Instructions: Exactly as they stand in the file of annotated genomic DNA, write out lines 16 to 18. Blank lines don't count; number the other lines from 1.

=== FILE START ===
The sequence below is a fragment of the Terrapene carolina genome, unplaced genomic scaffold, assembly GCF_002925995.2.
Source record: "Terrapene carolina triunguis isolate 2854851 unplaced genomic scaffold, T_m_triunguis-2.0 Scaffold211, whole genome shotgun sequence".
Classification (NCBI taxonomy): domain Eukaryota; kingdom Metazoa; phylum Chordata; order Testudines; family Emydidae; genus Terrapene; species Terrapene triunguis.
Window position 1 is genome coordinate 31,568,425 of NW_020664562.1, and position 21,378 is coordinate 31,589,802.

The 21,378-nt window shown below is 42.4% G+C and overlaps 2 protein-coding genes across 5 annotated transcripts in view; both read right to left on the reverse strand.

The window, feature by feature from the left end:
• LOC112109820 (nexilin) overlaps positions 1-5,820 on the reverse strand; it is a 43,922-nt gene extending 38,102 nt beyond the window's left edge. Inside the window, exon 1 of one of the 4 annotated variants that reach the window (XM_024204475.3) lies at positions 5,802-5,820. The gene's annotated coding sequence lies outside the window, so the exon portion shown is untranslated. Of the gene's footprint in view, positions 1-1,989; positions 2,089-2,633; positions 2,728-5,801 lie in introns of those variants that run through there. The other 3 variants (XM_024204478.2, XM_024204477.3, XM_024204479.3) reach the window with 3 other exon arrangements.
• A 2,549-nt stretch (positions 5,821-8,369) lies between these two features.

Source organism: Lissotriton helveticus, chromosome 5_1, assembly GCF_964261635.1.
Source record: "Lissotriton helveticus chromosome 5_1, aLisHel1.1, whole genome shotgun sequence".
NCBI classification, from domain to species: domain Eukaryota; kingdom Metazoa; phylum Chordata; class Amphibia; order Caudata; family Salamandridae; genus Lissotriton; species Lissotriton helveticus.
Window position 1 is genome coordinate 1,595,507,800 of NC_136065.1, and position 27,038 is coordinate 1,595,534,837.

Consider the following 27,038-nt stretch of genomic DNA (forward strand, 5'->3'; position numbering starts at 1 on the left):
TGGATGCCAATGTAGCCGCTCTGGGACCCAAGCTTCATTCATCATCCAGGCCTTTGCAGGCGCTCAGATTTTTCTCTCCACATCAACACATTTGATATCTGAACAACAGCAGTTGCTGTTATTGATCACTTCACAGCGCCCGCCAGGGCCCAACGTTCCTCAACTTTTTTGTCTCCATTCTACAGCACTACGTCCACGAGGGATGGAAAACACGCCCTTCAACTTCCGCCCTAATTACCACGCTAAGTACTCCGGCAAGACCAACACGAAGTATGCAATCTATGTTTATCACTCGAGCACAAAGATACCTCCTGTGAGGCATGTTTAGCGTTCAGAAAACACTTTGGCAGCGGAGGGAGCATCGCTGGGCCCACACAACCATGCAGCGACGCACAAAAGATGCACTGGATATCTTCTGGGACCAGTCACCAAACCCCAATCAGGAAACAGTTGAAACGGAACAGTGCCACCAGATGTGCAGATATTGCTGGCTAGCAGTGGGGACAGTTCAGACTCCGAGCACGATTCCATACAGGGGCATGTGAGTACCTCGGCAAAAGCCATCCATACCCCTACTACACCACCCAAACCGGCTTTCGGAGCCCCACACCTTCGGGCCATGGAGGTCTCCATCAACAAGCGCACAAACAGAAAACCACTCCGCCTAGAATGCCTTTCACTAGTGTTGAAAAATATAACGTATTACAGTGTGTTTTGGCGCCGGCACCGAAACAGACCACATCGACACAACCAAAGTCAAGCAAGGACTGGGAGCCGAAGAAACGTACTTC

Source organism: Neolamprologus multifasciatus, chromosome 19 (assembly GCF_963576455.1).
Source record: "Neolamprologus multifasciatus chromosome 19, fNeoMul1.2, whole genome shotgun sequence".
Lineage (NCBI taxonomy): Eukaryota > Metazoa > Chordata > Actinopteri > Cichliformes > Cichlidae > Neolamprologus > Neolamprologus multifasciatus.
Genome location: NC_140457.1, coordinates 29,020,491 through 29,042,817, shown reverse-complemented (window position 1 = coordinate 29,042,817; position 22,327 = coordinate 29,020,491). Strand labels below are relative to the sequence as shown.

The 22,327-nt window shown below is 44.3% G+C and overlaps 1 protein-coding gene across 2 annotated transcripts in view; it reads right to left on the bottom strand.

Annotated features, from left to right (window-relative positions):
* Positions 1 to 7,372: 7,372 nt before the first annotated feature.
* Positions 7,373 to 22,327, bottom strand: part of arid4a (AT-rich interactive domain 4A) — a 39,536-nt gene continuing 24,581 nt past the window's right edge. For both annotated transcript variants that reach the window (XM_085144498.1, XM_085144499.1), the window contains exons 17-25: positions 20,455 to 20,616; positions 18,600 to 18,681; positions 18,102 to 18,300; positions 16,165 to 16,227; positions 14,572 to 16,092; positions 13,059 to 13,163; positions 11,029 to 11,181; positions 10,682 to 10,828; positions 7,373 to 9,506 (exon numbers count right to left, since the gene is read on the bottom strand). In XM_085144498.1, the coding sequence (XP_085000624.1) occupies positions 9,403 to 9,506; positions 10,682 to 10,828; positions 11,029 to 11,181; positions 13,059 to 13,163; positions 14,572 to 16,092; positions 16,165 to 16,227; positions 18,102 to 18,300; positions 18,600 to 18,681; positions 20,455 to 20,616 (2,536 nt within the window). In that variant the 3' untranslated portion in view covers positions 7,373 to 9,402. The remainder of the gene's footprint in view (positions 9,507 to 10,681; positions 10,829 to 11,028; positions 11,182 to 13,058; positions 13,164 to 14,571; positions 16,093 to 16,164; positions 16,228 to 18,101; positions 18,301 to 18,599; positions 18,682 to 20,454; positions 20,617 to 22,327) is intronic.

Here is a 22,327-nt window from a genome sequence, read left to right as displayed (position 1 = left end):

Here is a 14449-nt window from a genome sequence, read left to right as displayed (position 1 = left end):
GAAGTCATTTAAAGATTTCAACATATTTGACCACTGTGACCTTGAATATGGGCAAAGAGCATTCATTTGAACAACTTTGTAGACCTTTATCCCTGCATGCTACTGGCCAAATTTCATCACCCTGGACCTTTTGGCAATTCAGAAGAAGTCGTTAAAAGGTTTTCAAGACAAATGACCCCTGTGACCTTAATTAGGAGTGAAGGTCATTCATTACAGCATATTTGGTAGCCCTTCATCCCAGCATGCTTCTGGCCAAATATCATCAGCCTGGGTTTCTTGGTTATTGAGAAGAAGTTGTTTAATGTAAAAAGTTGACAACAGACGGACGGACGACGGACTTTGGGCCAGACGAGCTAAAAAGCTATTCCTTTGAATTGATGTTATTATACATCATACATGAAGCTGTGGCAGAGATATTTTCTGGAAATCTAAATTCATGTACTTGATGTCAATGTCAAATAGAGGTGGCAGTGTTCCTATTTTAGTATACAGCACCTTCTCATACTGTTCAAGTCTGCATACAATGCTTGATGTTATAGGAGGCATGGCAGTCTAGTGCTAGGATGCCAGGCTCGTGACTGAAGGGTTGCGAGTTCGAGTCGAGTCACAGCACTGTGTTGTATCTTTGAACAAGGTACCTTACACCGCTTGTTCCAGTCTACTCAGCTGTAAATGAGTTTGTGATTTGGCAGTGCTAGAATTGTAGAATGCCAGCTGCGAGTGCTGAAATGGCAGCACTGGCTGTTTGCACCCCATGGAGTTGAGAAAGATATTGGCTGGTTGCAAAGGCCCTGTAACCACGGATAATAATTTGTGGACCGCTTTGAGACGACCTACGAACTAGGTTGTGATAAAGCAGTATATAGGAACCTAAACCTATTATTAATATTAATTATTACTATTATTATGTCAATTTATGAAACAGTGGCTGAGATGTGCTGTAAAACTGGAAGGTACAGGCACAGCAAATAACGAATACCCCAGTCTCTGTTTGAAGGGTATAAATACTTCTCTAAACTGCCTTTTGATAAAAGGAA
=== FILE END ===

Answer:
Source record: "Neolamprologus multifasciatus chromosome 19, fNeoMul1.2, whole genome shotgun sequence".
Lineage (NCBI taxonomy): Eukaryota > Metazoa > Chordata > Actinopteri > Cichliformes > Cichlidae > Neolamprologus > Neolamprologus multifasciatus.
Genome location: NC_140457.1, coordinates 29,020,491 through 29,042,817, shown reverse-complemented (window position 1 = coordinate 29,042,817; position 22,327 = coordinate 29,020,491). Strand labels below are relative to the sequence as shown.